At the busy Nkpor-Abakpa scrap market in Enugu state, southeastern Nigeria, 33-year-old Samson Ugochukwu stands in front of his shop.
He watches as tons of metal and aluminium scrap materials are loaded onto heavy duty trucks destined for Lagos, the commercial capital.
There, they will be recycled and processed into finished products. Behind his shop in the market is a parking yard where collected scraps are stockpiled, ready for transportation.
The scrap industry in Nigeria is fast becoming a booming venture with traders taking in thousands of naira monthly. Nigeria’s national steel consumption, estimated at 6.8m metric tons annually, is met almost entirely by recycling metal scraps.
The business has grown following the Central Bank’s 2015 ban on using foreign exchange to import steel – along with a list of other items – in a bid to kickstart non-oil sectors in Nigeria’s hydrocarbon dependent economy. But so far the domestic iron ore mining and smelting remain largely untapped, while export of scrap metal is prohibited.
Scrap traders are filling the supply gap, at a profit. For one ton of metal traders can make between 35,000 naira ($111) and N40,000 naira ($126), while a ton of aluminum sells for around N130,000 naira ($412).
“This business provides for me and my family,” says Mr Ugochukwu, who graduated from university five years ago but, like many qualified young Nigerians, found it hard to find a job.
“When I finished school I moved from one office to the other in search of job, but no luck, until my friend, who was in this business, introduced me to join in. I have no regrets.”
His story is not unique. Thousands of others who struggled to enter the formal economy have found a steady source of income in the scrap industry. Today, most of them are no longer looking for white collar jobs.
“The industry has helped in reducing unemployment rate in the country,” says Evaristus Anaekwe Nnamdi, the founder and president of Foraminifera Market Research.
Nigeria’s unemployment rate rose from 13.3 percent in the second quarter of 2016 to 13.9 percent in the third according to the National Bureau of Statistics (NBS). Youth unemployment is particularly high at 24 percent, up from 21.5 percent.
“I make more profit than those who work in a bank,” says 54-year-old Samuel Nwankwo, who has been in the business for more than 25 years. “I feed my family and train my children, who are in school, through this business. I trained myself in the university with this business.”
There is some social stigma associated with the scrap business, he says, but traders focus instead on the profits.
“It is true that we look dirty, people call us scavengers when we move around to search for metals and aluminum at refuse dump sites. But that’s not the point, the point is the money we make everyday,” he asserts.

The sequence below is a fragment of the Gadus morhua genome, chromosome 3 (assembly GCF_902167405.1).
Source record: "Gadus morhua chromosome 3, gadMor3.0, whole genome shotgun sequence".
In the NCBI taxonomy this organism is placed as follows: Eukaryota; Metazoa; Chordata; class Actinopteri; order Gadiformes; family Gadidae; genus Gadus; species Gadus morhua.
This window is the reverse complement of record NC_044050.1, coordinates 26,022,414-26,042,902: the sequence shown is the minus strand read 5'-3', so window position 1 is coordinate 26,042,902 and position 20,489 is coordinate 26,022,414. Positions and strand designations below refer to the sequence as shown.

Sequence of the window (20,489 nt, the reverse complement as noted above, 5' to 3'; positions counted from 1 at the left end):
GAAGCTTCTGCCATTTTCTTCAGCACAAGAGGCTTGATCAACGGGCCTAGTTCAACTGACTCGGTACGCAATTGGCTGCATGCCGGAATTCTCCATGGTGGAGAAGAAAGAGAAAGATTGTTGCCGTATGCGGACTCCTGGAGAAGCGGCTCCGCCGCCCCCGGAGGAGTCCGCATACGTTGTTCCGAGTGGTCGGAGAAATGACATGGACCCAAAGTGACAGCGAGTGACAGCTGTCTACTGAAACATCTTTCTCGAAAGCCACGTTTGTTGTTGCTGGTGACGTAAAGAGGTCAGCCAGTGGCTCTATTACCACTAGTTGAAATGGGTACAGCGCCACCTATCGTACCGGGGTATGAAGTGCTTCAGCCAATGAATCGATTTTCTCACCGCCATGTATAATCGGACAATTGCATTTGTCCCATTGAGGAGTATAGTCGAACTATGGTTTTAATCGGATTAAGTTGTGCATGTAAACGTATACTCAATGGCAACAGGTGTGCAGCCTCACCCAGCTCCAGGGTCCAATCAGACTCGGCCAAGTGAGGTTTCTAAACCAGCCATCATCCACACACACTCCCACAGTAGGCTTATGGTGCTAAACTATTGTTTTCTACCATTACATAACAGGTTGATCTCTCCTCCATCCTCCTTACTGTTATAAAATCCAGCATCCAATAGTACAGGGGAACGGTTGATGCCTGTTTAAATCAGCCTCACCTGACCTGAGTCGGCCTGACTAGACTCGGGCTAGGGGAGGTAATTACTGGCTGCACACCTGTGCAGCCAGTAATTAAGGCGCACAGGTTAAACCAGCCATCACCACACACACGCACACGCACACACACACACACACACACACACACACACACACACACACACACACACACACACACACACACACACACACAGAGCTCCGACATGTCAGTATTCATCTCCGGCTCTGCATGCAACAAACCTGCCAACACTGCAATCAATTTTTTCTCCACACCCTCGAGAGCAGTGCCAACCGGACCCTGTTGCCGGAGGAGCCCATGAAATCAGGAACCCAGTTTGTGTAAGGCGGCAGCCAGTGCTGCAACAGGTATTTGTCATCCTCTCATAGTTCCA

The government, meanwhile, is still holding out hope that it can kickstart domestic steel production. According to the minister of solid minerals and steel development, Kayode Fayemi, Nigeria is seeking investment of some $2bn to revive the Ajaokuta steel mill project. Begun in 1979 and intended to have an installed capacity of 5m tons a year, it has never been operational.
Steel production is unlikely to displace the scrap industry anytime soon. Some 3bn tons of iron ore deposits around the country have yet to be explored.
Indian and Chinese investors tend to be ones backing metals recycling businesses. “Indians are known the world over for anything that has to do with scrap, metals and automobiles and recyclable materials. They are generally good with recycling,” Mr Nnamdi, the market researcher, says.
Critics claim government policy towards the industry, including levies, is crippling potential. “[These businesses] need a conducive environment to thrive and attract more investors in the country,” says Stan Ude, an expert who has been working in the scrap industry for over 20 years.
And, as with many industries in Nigeria, lack of infrastructure is a binding constraint. “We don’t have many factories for the processing of these materials into finished products,” Mr Uchenna Amadi, the chairman of scrap dealers association, tells This is Africa.
“The transportation system for these materials is poor and government agencies are threatening us with too many levies,” he adds.
Despite its challenges, Mr Ugochukwu and many others have found a steady business with room to grow. “I want to start my own company one day with my own workers. I know that day will come,” he says.